Some examples of how Huawei’s All-Cloud Network solution benefits the enterprise network are found in the data centers where Huawei’s Agile Controller provides a platform for automation and integration. The All-Cloud Network solution provides application mapping requirements to the network as well as integration access to network telemetry and statistical data to be harnessed by enterprise analytics and social applications.
The resulting automation link between applications and production networks can reduce deployment cycles for new IT resources, workloads, or microservices by reducing provisioning and change times from hours or days to minutes. The network data and information made accessible through the open integration can be used by intelligent analytical systems such as Huawei’s FabricInsight to provide machine learning and AI-based network fault resolution, predictive maintenance, and advanced adaptive security capabilities.
By leveraging the benefits of a multi-layered cloud architecture to gain deeper insight, make better decisions, and connect with their customers, CloudFabric helps enterprises around the globe employ their data centers to be more competitive and successful in their respective markets across industry verticals.
Huawei’s All Cloud Network architecture also provides digital transformation benefits in other areas of the enterprise network outside of the data center, like the enterprise Wide Area Network (WAN). Huawei’s Cloud Enterprise Private Network (CloudEPN) solution helps enterprises meet the complex needs of modern enterprise hybrid WANs while minimizing WAN operating costs. The CloudEPN solution leverages the benefits of simplified, flexible Software-Defined WAN (SD-WAN) edge platforms and cloud-based management. The formerly complex multiple-step processes of network service requests, purchasing, provisioning, configuration, and services deployment are reduced to a simplified process of six steps or less by IT personnel. The solution effectively transforms the legacy branch access router into a service and application-delivery platform by allowing easier deployment of multiple connectivity options, edge-based WAN services, and application level integration. In this manner, the enterprise WAN can be transformed from a simple transport into a platform for intelligently optimized connectivity, deeper insight, and consistent security.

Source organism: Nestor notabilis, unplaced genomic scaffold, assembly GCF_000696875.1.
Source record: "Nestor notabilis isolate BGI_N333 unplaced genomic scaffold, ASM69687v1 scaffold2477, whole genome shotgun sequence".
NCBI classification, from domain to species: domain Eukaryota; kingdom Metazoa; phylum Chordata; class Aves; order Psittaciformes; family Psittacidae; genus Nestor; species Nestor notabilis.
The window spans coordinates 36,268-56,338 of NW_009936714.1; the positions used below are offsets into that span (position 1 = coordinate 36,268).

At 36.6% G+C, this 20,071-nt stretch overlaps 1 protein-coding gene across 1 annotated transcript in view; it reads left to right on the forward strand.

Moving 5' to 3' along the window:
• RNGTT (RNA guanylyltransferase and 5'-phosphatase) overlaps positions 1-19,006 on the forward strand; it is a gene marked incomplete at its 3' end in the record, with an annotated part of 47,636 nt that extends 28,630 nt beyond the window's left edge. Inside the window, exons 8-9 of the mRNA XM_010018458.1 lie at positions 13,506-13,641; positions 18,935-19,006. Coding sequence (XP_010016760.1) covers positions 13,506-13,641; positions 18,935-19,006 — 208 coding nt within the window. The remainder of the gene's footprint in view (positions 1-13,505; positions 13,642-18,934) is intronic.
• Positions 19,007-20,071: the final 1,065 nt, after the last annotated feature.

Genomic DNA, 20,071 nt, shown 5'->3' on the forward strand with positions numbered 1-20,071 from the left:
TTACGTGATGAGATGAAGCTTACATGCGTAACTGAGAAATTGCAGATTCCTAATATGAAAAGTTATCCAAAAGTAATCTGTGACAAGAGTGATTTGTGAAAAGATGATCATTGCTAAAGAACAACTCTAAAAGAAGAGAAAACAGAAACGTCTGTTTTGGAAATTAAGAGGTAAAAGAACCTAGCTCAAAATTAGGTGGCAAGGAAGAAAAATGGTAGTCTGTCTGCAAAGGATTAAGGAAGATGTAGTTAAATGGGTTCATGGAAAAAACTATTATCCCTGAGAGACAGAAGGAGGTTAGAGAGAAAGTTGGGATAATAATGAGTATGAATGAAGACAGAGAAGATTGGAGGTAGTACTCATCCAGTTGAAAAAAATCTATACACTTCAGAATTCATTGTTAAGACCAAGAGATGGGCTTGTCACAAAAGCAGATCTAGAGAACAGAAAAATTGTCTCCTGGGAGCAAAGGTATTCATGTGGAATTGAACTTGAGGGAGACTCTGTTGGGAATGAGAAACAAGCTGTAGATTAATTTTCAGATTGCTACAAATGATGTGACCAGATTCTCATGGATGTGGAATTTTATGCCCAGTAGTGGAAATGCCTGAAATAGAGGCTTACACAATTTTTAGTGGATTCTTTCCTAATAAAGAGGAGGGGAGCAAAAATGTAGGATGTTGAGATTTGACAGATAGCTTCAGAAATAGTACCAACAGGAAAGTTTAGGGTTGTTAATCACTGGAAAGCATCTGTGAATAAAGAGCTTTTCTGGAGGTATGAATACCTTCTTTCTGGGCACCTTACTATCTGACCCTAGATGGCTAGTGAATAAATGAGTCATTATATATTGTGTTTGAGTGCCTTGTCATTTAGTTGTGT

Similarly, Huawei’s CloudCampus solution brings the advantages of an All-Cloud Network architecture to reap similar benefits in the rapid deployment of new services, applications, and policies on the network edge of the internal LAN access. The open, integrated nature of Huawei’s CloudCampus, driven by Huawei’s Agile Controller for enterprise campuses, also provides the platform for integrated access to network and location data, telemetry, and state that can significantly enhance a digital transformation journey with advanced analytics. By feeding data into network-based analytics platforms, CloudCampus can provide intelligent operations and maintenance capabilities. By feeding data into enterprise analytics and social applications, CloudCampus can add deeper perspective into enterprise business intelligence, process visibility, and decision making.
All of these combine to provide the platform necessary to support a transformative enterprise environment. Enabling faster, easier, and more efficient internal technology exploration, application development, data analysis, data access, communications, and implementation leads to better decision making by both businesses and their customers.